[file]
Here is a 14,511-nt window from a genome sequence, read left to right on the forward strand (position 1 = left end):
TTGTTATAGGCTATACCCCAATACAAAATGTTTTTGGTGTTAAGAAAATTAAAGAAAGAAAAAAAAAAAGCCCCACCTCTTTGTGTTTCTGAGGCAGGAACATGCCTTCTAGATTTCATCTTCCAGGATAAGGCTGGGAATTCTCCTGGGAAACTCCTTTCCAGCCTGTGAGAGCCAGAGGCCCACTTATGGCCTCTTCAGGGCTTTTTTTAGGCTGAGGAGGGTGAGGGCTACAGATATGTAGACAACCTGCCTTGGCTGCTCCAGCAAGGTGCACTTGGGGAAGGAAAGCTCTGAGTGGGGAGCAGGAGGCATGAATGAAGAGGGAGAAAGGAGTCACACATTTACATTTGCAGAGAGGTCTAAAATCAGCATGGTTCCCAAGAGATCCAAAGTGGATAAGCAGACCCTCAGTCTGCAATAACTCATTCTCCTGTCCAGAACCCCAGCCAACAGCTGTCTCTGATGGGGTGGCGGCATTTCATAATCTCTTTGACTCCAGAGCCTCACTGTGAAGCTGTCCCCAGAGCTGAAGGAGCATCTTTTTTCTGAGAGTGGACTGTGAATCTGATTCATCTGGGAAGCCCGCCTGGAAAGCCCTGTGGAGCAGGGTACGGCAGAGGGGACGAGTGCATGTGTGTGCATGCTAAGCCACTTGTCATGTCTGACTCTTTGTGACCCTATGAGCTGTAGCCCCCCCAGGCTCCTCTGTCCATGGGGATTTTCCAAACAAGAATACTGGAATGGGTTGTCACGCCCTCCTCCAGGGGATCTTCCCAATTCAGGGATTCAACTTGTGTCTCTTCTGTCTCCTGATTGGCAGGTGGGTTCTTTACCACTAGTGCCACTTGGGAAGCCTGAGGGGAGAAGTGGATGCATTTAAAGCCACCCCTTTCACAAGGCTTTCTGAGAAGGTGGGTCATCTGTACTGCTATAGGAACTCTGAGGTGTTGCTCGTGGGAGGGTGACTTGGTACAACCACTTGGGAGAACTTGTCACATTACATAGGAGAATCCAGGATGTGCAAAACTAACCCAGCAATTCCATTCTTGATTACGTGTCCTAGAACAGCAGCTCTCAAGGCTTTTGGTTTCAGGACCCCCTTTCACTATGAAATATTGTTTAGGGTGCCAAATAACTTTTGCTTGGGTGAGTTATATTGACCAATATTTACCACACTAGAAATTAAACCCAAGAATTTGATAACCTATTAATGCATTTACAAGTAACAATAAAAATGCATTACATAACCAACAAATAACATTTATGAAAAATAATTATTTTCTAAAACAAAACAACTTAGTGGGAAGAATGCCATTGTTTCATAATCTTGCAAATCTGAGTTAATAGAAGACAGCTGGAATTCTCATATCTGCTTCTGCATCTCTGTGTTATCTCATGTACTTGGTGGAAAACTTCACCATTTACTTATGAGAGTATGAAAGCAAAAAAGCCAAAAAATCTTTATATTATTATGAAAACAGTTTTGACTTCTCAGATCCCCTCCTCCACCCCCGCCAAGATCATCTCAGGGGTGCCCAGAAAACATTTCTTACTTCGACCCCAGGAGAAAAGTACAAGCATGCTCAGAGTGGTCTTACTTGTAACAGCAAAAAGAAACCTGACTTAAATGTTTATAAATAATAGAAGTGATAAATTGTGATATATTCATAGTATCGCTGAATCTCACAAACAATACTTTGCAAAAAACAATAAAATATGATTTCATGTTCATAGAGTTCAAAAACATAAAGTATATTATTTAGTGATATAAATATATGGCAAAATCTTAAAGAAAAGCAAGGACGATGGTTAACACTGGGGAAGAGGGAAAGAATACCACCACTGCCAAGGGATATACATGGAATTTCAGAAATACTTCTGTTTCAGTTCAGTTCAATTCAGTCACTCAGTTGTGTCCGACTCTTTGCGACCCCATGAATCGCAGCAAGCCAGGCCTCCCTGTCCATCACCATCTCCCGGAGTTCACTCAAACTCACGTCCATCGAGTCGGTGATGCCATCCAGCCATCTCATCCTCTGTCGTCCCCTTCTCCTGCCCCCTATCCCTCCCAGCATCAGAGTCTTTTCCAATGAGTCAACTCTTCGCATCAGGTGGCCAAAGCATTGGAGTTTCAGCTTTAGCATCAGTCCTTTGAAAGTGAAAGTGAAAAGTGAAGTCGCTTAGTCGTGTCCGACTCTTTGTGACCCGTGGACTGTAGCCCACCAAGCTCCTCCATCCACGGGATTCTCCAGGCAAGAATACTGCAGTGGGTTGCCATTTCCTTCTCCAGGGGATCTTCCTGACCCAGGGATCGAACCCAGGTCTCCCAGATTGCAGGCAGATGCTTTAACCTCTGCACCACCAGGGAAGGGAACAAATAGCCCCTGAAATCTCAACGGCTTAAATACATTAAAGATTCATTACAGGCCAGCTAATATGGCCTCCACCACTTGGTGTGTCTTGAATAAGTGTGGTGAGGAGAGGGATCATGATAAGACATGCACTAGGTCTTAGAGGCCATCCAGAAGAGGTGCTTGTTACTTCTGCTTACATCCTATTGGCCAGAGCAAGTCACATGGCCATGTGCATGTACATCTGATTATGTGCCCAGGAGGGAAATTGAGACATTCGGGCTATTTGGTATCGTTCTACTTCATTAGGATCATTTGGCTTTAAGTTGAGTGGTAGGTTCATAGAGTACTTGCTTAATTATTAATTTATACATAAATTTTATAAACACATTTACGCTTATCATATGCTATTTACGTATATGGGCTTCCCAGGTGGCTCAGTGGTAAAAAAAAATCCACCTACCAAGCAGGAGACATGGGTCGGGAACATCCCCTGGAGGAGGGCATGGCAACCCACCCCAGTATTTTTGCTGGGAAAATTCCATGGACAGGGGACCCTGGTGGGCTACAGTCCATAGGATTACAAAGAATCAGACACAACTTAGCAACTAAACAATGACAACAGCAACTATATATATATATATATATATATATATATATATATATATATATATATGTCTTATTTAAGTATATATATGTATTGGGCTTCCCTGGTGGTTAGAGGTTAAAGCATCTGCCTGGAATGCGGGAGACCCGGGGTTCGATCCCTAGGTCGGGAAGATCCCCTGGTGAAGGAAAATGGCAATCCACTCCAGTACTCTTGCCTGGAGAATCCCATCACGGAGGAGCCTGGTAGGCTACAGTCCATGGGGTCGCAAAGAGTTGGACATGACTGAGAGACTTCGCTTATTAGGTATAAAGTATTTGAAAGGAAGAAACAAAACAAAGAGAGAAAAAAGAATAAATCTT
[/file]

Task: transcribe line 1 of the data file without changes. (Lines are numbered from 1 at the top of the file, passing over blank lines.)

Here is a 14,511-nt window from a genome sequence, read left to right on the forward strand (position 1 = left end):